Many of us from early childhood have heard that hot water with soap cleans best. But is there any scientific evidence to support this statement? A new study answers this question, writes likar.info.
Management under the control over products and medicines USA (FDA) reports that warm water is more effective for removing germs from hands, so they require that the temperature of the water in restaurants, cafeterias and other catering establishments was 40 ° C with an error of two degrees.
The rationale of this requirement is that the hot water promotes the formation of soap foam, which helps get rid of germs. However, if it is proven by scientific?
Scientists drew attention to the fact that there is no scientific evidence that would confirm that to kill germs during hand washing requires hot water. New research shows that cold water copes with this task not worse.
The study was conducted by researchers from Rutgers University – new Brunswick in new Jersey, and the results were published in the Journal of Food Protection.
In the new study studied the effect of various factors such as the amount of soap, water temperature and time of foaming, the effectiveness of hand washing.
In the beginning of the study, participants used one milliliter non-antibacterial soap for foaming for five seconds at a water temperature of 38 ° C.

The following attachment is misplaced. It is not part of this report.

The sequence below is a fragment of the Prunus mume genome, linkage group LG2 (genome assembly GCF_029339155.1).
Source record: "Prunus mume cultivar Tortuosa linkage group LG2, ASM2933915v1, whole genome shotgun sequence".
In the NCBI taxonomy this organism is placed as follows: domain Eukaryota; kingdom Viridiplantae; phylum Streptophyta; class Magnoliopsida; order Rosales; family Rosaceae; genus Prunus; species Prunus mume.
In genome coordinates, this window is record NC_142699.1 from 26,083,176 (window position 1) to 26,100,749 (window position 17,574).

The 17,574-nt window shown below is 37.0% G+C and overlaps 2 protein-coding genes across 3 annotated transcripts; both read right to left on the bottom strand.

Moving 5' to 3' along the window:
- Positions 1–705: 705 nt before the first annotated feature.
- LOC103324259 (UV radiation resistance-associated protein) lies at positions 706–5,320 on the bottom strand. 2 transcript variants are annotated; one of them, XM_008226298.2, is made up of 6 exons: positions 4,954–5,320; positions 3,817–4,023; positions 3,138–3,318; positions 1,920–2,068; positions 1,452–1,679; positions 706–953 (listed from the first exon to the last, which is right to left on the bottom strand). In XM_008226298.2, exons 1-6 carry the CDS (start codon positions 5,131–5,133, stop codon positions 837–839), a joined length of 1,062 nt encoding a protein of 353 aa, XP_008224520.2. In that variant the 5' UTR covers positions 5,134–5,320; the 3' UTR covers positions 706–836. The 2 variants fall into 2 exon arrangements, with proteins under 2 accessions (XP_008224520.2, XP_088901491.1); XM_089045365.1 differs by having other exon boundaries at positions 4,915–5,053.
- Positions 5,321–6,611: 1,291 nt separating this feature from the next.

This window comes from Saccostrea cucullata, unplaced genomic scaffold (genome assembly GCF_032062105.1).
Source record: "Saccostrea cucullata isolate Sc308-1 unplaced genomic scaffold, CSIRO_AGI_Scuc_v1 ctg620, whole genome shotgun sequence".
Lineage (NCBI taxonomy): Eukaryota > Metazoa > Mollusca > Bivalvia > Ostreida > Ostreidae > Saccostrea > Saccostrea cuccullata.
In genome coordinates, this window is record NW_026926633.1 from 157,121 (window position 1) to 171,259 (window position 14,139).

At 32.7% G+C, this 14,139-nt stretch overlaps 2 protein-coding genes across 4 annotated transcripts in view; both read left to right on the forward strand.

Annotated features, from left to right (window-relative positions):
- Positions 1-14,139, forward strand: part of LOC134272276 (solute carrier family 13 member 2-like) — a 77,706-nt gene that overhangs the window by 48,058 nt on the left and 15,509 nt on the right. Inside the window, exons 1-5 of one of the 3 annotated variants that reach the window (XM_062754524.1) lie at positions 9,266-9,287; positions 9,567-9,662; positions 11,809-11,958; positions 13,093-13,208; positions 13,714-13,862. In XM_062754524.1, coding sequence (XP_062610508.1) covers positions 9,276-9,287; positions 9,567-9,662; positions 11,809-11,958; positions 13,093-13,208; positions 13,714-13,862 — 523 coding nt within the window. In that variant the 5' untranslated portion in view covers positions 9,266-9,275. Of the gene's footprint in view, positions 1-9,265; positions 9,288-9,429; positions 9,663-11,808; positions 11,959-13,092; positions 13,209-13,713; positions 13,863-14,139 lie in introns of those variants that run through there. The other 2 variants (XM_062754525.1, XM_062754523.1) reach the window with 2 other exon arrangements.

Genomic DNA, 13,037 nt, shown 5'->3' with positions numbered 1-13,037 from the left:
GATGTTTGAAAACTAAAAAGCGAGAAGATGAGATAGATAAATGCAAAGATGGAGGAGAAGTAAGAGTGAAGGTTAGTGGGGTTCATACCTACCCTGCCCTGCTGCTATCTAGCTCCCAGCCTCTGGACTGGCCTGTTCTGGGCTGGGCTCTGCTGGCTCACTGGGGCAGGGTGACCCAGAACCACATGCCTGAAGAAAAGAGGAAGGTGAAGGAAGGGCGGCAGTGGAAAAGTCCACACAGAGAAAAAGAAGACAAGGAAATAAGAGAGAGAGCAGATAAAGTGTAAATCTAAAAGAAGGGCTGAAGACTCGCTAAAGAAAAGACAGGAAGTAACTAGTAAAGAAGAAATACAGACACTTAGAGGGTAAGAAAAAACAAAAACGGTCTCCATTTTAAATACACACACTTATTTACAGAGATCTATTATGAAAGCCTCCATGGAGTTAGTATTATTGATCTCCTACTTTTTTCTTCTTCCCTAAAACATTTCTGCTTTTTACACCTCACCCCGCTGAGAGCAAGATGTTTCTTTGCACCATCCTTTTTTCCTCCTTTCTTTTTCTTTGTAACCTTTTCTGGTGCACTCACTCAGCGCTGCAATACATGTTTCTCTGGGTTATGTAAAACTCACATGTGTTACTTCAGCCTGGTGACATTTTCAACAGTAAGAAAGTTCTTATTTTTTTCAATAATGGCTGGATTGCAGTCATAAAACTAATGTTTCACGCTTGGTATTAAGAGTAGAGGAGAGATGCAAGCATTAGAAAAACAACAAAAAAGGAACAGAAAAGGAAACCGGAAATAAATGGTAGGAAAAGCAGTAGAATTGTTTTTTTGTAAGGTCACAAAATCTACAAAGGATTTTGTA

The study was conducted with bacteria of ATSS 11229, non-pathogenic strain of Escherichia coli.
Scientists studied the effects of hot and cold water for hand washing with the participation of 20 volunteers, including 10 men and 10 women. Each test was repeated 20 times within 6 months. During this time, participants washed their hands in the water, which was 16 ° C, 26 ° C or 38 ° C. the Amount of soap used also differed: participants wash their hands 0.5 milliliters, one milliliter, or two milliliters of soap.
Overall, the use of antimicrobial soap was not more effective than using ordinary soap. However, the expansion has greatly improved the efficiency in one experiment.
It is important to note that water temperature also has no significant effect on the removal of bacteria. Regardless, the water was 38 ° C or 16 ° C, researchers found no difference in the reduction of bacteria.
In addition, the study showed that 10 seconds is enough to effectively remove germs.
Donald Shaffner, the study’s author, Professor and specialist in the dissemination of knowledge about food products, believes that people should feel comfortable while washing hands, but the temperature of the water being used is irrelevant for getting rid of germs.